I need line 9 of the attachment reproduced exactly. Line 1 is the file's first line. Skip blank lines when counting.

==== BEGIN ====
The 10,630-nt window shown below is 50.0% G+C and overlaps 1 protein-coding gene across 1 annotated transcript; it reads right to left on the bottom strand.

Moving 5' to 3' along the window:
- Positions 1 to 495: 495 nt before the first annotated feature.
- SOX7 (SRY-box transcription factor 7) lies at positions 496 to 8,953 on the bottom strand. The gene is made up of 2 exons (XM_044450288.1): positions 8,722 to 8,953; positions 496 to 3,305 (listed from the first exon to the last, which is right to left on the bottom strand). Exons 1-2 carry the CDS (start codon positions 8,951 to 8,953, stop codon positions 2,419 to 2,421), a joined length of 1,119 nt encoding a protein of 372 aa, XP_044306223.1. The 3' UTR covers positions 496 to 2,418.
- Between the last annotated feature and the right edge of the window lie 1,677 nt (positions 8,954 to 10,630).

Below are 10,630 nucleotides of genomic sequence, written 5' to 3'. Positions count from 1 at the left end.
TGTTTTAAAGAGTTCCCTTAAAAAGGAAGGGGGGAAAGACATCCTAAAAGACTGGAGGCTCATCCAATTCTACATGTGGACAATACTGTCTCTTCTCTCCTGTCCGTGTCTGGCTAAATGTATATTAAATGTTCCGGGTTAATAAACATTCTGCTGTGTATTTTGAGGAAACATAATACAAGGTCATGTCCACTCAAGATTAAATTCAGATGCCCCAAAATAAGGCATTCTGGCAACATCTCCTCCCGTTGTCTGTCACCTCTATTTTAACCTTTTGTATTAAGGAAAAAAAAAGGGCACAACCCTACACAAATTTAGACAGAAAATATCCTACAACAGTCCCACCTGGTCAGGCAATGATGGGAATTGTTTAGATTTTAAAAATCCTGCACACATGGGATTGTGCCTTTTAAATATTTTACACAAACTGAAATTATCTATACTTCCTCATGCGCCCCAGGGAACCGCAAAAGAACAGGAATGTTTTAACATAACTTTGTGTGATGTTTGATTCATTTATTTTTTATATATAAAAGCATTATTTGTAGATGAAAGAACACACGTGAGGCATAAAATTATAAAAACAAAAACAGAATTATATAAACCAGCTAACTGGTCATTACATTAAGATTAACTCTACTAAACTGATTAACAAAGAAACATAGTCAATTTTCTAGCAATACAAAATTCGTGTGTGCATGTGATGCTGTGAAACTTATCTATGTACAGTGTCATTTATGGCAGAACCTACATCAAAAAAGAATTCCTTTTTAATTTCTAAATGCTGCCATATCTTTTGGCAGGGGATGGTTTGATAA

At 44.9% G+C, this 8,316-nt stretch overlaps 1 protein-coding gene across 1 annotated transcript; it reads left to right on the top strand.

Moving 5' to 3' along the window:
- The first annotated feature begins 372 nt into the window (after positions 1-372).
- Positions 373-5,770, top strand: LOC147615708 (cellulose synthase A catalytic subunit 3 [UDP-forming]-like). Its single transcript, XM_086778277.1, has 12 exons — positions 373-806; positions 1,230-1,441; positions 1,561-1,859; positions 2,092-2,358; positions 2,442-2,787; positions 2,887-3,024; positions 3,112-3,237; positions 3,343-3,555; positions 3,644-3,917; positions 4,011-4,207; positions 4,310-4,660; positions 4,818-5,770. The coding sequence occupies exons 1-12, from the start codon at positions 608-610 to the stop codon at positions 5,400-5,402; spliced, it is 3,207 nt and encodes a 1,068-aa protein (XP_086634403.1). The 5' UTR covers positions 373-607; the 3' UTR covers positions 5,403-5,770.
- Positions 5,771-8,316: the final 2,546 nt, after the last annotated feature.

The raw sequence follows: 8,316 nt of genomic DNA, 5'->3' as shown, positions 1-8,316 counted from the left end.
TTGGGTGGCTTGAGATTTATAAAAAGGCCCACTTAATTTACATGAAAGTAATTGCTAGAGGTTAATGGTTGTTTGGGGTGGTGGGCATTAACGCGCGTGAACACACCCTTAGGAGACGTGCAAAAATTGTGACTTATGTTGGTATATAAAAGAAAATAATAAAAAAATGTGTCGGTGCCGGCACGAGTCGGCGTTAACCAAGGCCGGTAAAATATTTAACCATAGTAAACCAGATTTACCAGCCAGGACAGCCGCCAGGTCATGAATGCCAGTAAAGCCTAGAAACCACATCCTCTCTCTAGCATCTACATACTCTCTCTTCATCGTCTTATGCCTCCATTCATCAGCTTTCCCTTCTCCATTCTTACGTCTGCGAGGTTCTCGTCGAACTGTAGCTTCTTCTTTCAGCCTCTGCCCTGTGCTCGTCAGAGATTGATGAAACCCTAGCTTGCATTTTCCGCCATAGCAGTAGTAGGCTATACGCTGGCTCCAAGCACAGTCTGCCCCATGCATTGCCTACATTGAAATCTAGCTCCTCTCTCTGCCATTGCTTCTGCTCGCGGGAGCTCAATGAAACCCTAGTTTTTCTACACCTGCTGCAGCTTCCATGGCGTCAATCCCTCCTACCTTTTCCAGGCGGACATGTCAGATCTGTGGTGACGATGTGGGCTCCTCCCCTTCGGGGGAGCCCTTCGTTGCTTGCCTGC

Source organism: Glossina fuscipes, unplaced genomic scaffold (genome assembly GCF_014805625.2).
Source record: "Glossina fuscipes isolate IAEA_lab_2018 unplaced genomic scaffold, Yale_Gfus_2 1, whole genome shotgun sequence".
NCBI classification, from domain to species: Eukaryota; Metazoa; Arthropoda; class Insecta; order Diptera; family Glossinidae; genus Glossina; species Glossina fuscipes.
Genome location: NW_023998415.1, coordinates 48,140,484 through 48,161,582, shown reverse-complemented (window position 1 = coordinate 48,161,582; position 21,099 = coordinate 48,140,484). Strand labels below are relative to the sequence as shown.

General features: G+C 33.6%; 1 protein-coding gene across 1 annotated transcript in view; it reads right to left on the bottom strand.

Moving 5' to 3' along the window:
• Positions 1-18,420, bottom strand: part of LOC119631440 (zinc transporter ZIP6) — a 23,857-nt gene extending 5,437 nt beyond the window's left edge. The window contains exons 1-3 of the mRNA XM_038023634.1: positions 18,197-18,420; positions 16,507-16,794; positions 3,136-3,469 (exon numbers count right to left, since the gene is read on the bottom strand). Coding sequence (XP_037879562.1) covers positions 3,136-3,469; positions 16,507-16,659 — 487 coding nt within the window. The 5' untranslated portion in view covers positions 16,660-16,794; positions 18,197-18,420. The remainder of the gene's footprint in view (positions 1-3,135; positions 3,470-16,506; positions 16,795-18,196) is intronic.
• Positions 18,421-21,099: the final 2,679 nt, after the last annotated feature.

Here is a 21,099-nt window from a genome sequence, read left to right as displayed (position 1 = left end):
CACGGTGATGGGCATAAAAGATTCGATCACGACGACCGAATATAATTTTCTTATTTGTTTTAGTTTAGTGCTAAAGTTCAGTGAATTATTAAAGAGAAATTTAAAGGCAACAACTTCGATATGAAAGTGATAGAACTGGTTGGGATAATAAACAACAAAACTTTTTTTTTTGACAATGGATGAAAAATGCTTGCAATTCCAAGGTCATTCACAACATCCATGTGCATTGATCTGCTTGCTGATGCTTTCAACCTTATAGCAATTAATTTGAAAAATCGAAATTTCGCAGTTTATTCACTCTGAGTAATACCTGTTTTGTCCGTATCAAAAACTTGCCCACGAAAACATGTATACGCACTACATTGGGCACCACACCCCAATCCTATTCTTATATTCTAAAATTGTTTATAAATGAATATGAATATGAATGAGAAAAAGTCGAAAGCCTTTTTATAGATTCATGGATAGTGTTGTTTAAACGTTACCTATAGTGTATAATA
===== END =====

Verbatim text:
Moving 5' to 3' along the window: